June 12, 2009 | Backgrounder on Homeland Security
Congress established the Visa Waiver Program (VWP) in 1986 to strengthen the United States' relationship with key allies around the globe and it has become an invaluable program for advancing U.S. interests. The VWP:
In addition, reforms in recent years have made the program a better tool for thwarting terrorist and criminal travel as well as combating violations of U.S. immigration laws (while enhancing safeguards of individual privacy and improving the convenience of international travel). Unless Congress acts now, however, the window of opportunity to expand this program to include vital friends and allies around the world will close.
By instituting additional measures Congress can re-establish the momentum achieved in the past few years in restructuring and vastly improving the VWP. These additional measures are based on rigorous analysis of lessons learned from the past few years by a non-partisan, independent task force of scholars, researchers, and former government officials. Their review and recommendations for the next steps in the VWP are based on an evaluation of current and future threats, an assessment of ongoing government programs, and an analysis of trends in trade and international travel. The critical necessary steps the task force identified are:
These steps are vital for enhancing the security of the United States and its international partners, spurring economic growth, improving protection of individual rights and privacy, and burnishing America's reputation as a welcoming and confident member of the community of free nations that embraces engagement between its citizens and those of its friends and allies around the world.
A Valuable Tool
The VWP was created in 1986 to develop America's relationship with its allies. The program allows foreign travelers from member countries to travel to the U.S. for up to 90 days without a visa. The purpose of the VWP is not just to allow easier travel for foreign visitors. VWP adds security and encourages economic growth, while developing America's image around the world.
Security. After 9/11, Congress grew concerned that terrorists from member nations--for example, "shoe bomber" Richard Reid (a French citizen) and the 2007 Heathrow plotters (citizens of the U.K.)-- might exploit the VWP and travel to the United States without any advance scrutiny. In 2007, Congress and the Bush Administration enacted legislation adding a number of new security requirements to the program:
The Visa Waiver Program is a security partnership. Member countries agree to common standards and policies, such as limiting the entry of illegal visitors and hindering the travel of terrorists and criminals. Countries that interfere with U.S. security interests may not be admitted. Once a country joins the VWP, lifetime membership is not guaranteed. A country can be evicted from the program if the statutory membership requirements are no longer met or if major security concerns arise. This option was exercised in 2001 when Argentina's membership was revoked in the wake of the country's economic collapse.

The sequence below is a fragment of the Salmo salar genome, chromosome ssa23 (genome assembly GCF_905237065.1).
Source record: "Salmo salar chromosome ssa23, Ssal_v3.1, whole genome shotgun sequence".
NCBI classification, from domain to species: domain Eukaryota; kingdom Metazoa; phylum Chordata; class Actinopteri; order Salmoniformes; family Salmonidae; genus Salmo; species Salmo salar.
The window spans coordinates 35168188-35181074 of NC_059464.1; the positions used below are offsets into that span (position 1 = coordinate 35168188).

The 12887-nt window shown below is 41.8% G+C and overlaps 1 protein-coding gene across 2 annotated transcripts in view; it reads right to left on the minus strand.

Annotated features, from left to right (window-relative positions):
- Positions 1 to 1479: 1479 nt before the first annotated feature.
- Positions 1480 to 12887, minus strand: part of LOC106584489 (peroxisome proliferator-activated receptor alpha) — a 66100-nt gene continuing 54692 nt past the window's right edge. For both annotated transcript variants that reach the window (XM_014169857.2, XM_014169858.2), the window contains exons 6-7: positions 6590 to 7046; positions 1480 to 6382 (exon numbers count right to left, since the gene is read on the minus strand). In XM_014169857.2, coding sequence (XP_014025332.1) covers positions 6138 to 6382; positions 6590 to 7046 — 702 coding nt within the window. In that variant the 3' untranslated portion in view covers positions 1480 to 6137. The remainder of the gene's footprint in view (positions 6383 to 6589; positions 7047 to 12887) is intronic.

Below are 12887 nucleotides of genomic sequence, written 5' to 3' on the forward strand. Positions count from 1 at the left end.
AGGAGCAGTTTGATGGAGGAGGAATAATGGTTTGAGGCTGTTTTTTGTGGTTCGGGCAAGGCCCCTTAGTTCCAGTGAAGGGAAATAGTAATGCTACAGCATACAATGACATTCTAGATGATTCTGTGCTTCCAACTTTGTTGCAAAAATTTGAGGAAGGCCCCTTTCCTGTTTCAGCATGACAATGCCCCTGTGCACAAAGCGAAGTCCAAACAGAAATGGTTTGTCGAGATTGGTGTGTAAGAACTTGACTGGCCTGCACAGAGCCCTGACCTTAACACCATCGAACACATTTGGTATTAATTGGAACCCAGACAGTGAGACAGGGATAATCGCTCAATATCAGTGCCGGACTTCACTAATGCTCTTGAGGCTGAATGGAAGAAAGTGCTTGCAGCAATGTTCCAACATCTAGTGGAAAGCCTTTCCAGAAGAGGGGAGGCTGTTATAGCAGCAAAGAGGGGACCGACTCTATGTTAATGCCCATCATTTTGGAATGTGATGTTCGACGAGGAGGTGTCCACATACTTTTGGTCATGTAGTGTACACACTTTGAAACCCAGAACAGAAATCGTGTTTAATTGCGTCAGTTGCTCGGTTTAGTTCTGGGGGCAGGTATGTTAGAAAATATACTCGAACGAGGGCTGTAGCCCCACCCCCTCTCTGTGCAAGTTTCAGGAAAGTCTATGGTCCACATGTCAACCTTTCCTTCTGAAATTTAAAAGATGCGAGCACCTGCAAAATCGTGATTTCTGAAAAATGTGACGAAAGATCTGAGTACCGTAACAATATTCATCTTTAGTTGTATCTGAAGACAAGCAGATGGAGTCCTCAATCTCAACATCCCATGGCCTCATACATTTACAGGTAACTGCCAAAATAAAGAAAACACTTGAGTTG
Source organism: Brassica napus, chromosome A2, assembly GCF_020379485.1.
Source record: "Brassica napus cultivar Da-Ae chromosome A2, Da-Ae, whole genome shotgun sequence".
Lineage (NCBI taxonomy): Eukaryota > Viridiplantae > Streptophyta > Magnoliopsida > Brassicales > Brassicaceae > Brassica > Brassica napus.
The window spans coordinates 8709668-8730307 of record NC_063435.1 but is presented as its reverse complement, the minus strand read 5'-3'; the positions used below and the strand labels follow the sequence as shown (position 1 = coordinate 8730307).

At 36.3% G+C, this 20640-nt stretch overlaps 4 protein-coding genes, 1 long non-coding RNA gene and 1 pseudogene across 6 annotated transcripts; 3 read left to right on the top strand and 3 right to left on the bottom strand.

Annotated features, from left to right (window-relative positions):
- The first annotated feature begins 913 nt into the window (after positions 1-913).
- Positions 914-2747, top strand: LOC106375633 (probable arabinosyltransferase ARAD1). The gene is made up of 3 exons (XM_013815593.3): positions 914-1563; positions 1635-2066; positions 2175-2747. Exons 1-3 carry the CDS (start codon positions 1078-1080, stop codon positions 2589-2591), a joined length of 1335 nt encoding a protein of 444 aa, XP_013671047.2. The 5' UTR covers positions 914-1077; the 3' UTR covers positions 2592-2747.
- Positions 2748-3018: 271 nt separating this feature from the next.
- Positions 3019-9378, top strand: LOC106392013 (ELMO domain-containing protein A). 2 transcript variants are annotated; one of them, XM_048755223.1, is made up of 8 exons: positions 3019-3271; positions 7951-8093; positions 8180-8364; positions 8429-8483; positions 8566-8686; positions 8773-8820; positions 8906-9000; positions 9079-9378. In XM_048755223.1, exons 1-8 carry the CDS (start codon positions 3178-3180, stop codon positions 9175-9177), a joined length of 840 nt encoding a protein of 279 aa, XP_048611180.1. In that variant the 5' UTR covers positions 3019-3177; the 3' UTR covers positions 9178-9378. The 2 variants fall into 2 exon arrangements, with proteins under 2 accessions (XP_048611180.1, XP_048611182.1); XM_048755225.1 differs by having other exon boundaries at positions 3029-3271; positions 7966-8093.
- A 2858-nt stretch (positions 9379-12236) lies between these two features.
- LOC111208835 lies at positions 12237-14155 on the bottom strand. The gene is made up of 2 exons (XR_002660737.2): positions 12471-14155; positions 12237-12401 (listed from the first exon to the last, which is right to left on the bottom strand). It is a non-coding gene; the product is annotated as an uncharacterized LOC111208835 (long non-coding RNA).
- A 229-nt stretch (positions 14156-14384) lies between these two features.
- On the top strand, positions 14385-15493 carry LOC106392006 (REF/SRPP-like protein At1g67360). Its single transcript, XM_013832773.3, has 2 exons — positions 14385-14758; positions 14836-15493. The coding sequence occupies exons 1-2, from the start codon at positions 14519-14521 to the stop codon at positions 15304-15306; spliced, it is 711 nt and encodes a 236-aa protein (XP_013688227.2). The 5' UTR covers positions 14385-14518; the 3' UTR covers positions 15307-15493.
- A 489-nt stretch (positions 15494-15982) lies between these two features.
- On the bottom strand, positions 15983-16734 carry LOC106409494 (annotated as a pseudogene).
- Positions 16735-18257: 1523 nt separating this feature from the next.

Diplomacy and Cooperation. The VWP generates important public diplomacy benefits. First, member countries see membership in the VWP as a sign of trust by the United States. Imparting trust to allies makes them more likely to work with the U.S. on particular policies or actions. While negotiating VWP membership with the Czech Republic, for instance, the two countries signed an agreement on a U.S. missile shield site on Czech soil.
Second, when foreign travelers come to America and interact with Americans and gain an understanding of what makes America great, they share these positive experiences with members of their own societies--helping to improve America's image abroad. The United States Travel Association, through a survey conducted by the Discover America Partnership, estimatesthat 74 percent of those who have visited the United States are more likely to have a favorable opinion of America and support U.S. policies. This type of "people-to-people diplomacy," as former Undersecretary of State for Public Diplomacy Karen Hughes phrases it, should not be underestimated.
Economic Benefits and Cost Savings. The VWP generates tremendous economic benefits for the United States. When foreign travelers come to America, they rent cars and hotel rooms, dine in restaurants, and shop in stores--purchases that contribute to the U.S. economy. In fact, foreign tourists often spend three times that of domestic travelers. In 2008, foreign travelers spent more than $100 billion in the United States. The VWP accounts for $48 billion of this spending. The recent economic downturn has devastated the tourism and retail sectors. Given the need to stimulate the economy, America should be encouraging legitimate travelers from around the world to come to the United States.